Tips for getting your cabinetry right

Powder room tiles

Finally, we bring you to the ensuite. This is another place where I think the cabinets are fantastic, and the overheads even had pull to open doors! Unfortunately, they’d forgotten to put mirrors on the doors so they had to take them off and redo them. Oops.

Anyway, the big deal with this room is that the wall tile I’d chosen had caused some drama. I chose a metre-long 3D textured tile. It looks awesome. It’s often used just as a feature tile, but I wanted it used everywhere! This caused a bit of tension initially as the tilers were unfamiliar with how to do the mitring for the edges. Being proud of their work, they were worried that we’d be disappointed if they couldn’t do what we wanted. After a few phone calls and back and forth, we turned up to site one day to find them wearing broad smiles, and I was instantly relieved! They’d worked through the issue with the tile shop and found out how to do the mitring. I was so happy because after seeing these beauties go up, I was in love with my walls! I love the soft off-white colour of these tiles, and the wavy pattern of the texture. 

Ona Blanco tiles in the ensuite

Ensuite cabinets and tiling

And this picture below shows the tiles in the afternoon light — magic! I can’t wait to sit in that spa.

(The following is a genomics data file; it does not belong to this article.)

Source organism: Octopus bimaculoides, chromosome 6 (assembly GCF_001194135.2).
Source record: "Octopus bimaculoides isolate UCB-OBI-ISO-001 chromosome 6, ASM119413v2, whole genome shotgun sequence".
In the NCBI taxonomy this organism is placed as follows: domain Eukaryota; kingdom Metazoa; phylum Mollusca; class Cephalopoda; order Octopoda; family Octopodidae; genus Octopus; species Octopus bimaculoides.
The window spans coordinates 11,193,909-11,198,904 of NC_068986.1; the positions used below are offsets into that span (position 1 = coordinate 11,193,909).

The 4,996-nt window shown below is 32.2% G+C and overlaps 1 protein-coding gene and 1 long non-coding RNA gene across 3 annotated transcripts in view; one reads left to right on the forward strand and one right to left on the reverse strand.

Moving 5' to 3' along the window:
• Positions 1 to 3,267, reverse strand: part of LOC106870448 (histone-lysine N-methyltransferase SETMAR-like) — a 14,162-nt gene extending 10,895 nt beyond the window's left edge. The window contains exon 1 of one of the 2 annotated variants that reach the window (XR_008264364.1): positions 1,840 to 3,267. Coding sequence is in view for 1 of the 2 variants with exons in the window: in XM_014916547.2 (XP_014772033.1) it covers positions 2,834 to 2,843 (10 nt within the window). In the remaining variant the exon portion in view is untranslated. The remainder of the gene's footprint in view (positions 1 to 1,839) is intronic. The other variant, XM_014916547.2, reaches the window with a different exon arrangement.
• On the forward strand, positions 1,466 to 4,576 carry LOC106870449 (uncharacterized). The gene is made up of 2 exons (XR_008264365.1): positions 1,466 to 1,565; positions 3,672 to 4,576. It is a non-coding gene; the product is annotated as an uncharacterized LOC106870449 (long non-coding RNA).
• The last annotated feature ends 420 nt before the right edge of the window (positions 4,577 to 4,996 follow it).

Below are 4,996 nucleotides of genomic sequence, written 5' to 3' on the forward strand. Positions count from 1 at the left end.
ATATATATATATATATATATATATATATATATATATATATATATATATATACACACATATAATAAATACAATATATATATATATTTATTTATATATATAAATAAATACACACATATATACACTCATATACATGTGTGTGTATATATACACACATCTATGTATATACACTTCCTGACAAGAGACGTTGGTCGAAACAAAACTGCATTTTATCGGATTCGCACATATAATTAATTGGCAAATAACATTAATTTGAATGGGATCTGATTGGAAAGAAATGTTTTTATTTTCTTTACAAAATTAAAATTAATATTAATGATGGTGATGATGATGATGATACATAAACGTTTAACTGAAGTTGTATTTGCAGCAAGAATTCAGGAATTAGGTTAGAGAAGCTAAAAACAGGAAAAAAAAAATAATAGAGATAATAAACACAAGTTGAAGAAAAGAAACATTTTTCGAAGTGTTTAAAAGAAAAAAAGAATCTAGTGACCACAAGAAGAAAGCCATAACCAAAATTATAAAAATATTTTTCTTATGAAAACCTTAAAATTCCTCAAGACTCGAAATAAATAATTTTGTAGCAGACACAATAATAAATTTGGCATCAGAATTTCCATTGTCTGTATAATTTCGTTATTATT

Ona Blanco tiles ensuite spa

Tiling around the spa

The tiles even go through to the shower, and they did a great job of carrying the pattern through the mitred exterior corners.

Ona Blanco tiles in the shower

Tiling in the shower

Remember at the beginning I said we used Nulook’s tilers for our main flooring as well? As this work wasn’t covered under their warranty, they suggested we lay down cardboard to protect the floors from the other trades that will be passing through the next few weeks. This was our weekend job. We bought 3 rolls of Ram Board from Bunnings and rolled it out over the tiles in the main living area and down the hallway.

Ram board cardboard protection for tiles

Installing cardboard to protect the tiles

It was relatively easy work, except the constant getting up and sitting down to tape the boards resulted in some very sore legs the next day!

Ram board cardboard protection for tiles

Living area floor tiles protected by cardboard